Festival veteran Jesse Hawthorne Ficks files his second report from the 2013 Sundance and Slamdance Film Festivals.Check out his first report here.
The most controversial and inspired film amid this year's Utah fests actually screened at the Slamdance Film Festival, where it won the Grand Jury Sparky Award for a Narrative Feature. The Dirties, by 28-year-old Canadian writer-director-star Matthew Johnson, is an utterly brilliant, unstoppably hilarious found footage entry that follows two high school cinephiles as they try and make a documentary about "bullying," while they themselves continue to get uncomfortably bullied at their own school.
Festival veteran Jesse Hawthorne Ficks files his first report from the 2013 Sundance and Slamdance Film Festivals.
This year's Sundance and Slamdance Film Festivals were both outstanding, so I did my best to pack my schedule as full as humanly possible (sacrificing sleep in the process). With close to 50 programs achieved, I can assure you it's gonna be one helluva year for cinema. Make sure to mark some of these titles down for 2013.
Filmmaker Sebastián Silva brought two new entries to Sundance, and they both happened to be two of my most cherished experiences. Crystal Fairy and Magic Magic were filmed in Chile at the same time, and showcase the almighty Michael Cera — who learned Spanish just for these projects. If you are able to avoid the countless spoiler-heavy reviews (this isn't one of them) and enter these films at your own risk, you will be treated to Silva's masterful, even transcendental, slow burn.
Read Jesse Hawthorne Ficks' first and second reports from the 2012 Toronto International Film Festival.
Dial M For Murder 3D Remastered (Alfred Hitchcock, US) The digitally remastered re-release of Alfred Hitchcock's only 3D production was introduced by none other than film historian David Bordwell, whose introductory textbooks Film Art (1979) and Film History (1994) have shaped countless film students. After an insightful Hitchcock introduction that left me feeling as if I had downloaded an entire book to my central nervous system in only 12 minutes, the 4K, 3D digital restoration began.
What was most exciting about this often-dismissed Hitchcock flick (aside from the highly effective 3D itself) was recognizing how incorrect critics in 1954 had been when they complained about how pathetic the 3D was utilized. Re-evaluating Dial M For Murder in the present 3D age, it is overwhelmingly clear that Hitchcock understood the complexity of his technique; instead of overusing the "in your face" gimmick he directed his attention toward utilizing the depth of the sets and perfectly placed props near the camera. Fifty-eight years later, even one of Hitchcock's "lesser" films (even according to himself) is still paving the road for future films and filmmakers.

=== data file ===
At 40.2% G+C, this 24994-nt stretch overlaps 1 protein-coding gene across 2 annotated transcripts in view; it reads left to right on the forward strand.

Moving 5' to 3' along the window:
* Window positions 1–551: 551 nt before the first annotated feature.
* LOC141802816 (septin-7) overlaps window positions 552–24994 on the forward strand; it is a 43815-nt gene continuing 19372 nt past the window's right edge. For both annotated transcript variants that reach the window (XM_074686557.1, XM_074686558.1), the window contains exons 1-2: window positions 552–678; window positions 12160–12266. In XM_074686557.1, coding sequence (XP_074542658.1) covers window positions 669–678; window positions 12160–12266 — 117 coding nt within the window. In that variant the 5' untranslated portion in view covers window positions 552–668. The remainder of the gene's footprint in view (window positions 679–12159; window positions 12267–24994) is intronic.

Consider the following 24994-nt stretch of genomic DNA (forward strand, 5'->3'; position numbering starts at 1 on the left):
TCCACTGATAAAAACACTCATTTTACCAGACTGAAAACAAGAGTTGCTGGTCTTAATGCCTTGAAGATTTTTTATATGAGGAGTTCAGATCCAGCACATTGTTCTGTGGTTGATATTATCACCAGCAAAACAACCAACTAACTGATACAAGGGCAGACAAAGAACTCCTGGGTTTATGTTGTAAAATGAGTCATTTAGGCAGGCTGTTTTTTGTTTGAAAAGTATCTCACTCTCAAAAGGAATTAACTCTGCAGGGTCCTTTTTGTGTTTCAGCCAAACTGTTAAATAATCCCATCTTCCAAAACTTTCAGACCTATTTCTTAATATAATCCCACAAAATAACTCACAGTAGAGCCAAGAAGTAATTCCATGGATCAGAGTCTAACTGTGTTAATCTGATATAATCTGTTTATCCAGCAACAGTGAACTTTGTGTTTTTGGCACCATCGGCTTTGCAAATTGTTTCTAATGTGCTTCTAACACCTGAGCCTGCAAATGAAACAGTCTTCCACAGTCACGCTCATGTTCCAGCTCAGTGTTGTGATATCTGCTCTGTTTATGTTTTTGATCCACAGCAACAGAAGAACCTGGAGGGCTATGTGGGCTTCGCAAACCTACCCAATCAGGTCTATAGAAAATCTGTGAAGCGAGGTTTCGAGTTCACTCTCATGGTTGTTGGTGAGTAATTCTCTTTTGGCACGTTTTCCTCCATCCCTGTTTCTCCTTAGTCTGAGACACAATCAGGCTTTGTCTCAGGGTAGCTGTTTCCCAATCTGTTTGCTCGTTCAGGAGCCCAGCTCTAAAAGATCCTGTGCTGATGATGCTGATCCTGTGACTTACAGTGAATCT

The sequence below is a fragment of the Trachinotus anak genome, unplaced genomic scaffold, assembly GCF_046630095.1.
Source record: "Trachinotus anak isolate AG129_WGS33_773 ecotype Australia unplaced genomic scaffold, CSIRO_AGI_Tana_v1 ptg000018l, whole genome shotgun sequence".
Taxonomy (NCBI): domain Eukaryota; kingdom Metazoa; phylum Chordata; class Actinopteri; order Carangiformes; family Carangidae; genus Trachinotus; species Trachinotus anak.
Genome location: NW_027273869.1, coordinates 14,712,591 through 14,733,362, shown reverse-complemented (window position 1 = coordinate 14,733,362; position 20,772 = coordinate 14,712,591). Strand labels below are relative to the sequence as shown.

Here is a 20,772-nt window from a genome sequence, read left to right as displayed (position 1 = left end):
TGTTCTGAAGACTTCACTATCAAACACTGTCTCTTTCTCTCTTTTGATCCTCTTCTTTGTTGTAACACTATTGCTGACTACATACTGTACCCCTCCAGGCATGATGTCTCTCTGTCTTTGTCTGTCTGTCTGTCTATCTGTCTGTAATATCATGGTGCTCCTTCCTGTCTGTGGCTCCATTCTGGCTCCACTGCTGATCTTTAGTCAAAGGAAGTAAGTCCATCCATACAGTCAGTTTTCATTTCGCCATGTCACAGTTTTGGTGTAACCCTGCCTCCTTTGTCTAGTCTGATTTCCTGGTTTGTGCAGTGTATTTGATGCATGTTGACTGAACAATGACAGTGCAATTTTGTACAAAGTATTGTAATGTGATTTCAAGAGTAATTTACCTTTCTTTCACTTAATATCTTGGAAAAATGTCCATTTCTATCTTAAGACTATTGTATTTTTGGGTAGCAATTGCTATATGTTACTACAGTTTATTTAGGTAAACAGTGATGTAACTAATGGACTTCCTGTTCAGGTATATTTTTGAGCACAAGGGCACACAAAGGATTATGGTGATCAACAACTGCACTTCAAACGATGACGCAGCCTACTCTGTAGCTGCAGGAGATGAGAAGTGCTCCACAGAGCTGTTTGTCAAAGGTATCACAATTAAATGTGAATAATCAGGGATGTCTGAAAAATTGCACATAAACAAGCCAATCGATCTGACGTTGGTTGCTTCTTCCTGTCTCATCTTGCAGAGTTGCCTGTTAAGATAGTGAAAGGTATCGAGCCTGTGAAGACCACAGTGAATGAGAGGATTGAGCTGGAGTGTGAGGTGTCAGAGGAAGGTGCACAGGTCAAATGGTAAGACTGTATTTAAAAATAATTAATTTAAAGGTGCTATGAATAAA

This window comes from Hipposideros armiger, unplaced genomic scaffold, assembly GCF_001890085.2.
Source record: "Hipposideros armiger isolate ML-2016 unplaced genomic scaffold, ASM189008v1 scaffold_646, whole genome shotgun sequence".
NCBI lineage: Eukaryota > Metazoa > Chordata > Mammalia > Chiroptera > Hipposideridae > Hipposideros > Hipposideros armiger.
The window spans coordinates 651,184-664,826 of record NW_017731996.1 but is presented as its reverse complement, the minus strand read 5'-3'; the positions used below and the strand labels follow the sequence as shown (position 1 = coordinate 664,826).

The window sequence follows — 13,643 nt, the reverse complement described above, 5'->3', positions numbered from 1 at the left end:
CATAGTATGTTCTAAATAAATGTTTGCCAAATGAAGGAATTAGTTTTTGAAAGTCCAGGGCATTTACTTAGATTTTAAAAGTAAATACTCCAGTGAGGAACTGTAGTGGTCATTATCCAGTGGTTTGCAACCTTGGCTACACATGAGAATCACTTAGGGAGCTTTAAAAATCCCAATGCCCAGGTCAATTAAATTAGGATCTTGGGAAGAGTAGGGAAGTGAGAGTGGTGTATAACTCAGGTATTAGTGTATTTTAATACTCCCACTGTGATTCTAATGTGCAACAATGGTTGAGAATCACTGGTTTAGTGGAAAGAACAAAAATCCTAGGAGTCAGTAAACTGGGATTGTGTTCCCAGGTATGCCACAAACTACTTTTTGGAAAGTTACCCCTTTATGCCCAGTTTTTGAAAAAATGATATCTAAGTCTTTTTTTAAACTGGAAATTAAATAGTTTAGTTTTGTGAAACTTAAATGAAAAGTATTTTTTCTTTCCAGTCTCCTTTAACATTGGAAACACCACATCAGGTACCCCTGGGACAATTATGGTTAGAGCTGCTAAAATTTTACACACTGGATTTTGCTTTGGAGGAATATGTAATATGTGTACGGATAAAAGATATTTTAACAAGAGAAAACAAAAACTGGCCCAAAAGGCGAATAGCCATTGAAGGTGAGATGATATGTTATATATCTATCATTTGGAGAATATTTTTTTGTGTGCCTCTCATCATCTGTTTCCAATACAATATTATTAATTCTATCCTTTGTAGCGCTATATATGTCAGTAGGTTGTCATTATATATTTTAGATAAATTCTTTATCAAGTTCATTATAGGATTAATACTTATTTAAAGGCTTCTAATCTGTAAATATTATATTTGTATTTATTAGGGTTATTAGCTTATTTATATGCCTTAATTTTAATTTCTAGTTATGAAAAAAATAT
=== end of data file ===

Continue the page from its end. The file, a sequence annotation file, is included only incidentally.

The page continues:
Read Jesse Hawthorne Ficks' first report from the 2012 Toronto International Film Festival here.
In Another Country (Hong Sang-soo, South Korea) This highly enjoyable Éric Rohmer-esque vehicle for Isabelle Huppert continues Hong's tradition as being the Korean Woody Allen by making a highly personal comedies. Huppert is masterful bouncing in and out of each random-yet-interconnected sequence, but Yu Jun-sang steals the show as the local lifeguard who hilariously channels Roberto Benigni (circa Jim Jarmusch's 1986 Down By Law). It's one of the funniest comic performances of 2012.
As-yet unreviewed due to various reasons (two being: aversions to PG-13 horror flicks, and Channing Tatum overload ... seriously, guy, take a vacation!), but most certainly opening today, are House At the End of the Street(alas, not the House Hunters suspense thriller we've all been waiting for) and high-school reunion comedy 10 Years. I didn't make it to my 10-year reunion but I feel confident saying that NOBODY in my class (go Tigers!) showed up with Magic Mike-style abs.
But wait, there's more! Read on for the rest of the best (and meh-st) of the week.
This year's Toronto International Film Festival showcased 289 films. I attended 32. Mark down any titles that sound interesting, because this upcoming year is gonna be one to remember.
Outrage Beyond (Takeshi Kitano, Japan) The sequel to Takeshi Kitano's return-to-gangster-form Outrage (2010) sports the same no-nonsense editing that matches extreme violence with perfectly primed pauses. Kitano's knack for offbeat crime films began almost 25 years ago with his nasty neo-noir classic Violent Cop (1989). Since then, he's found a perfect blend of humor and artistry over the years, with such masterpieces as Sonatine (1993) and Hana-Bi (1997). Even his more eccentric deliveries, such as the sentimental Kikujiro (1999) and Brother (2000) — his American crossover, co-starring Omar Epps — have the power to make fans out of first-time Takeshi viewers. Outrage Beyond methodically introduces (then destroys) main characters, creates tons of twists and turns that mangle the melodrama, and will either hypnotize you to all its inverted genre glory or leave you completely cold, confused, and unaffected. Either way, Takeshi is his own boss and I will watch everything he touches.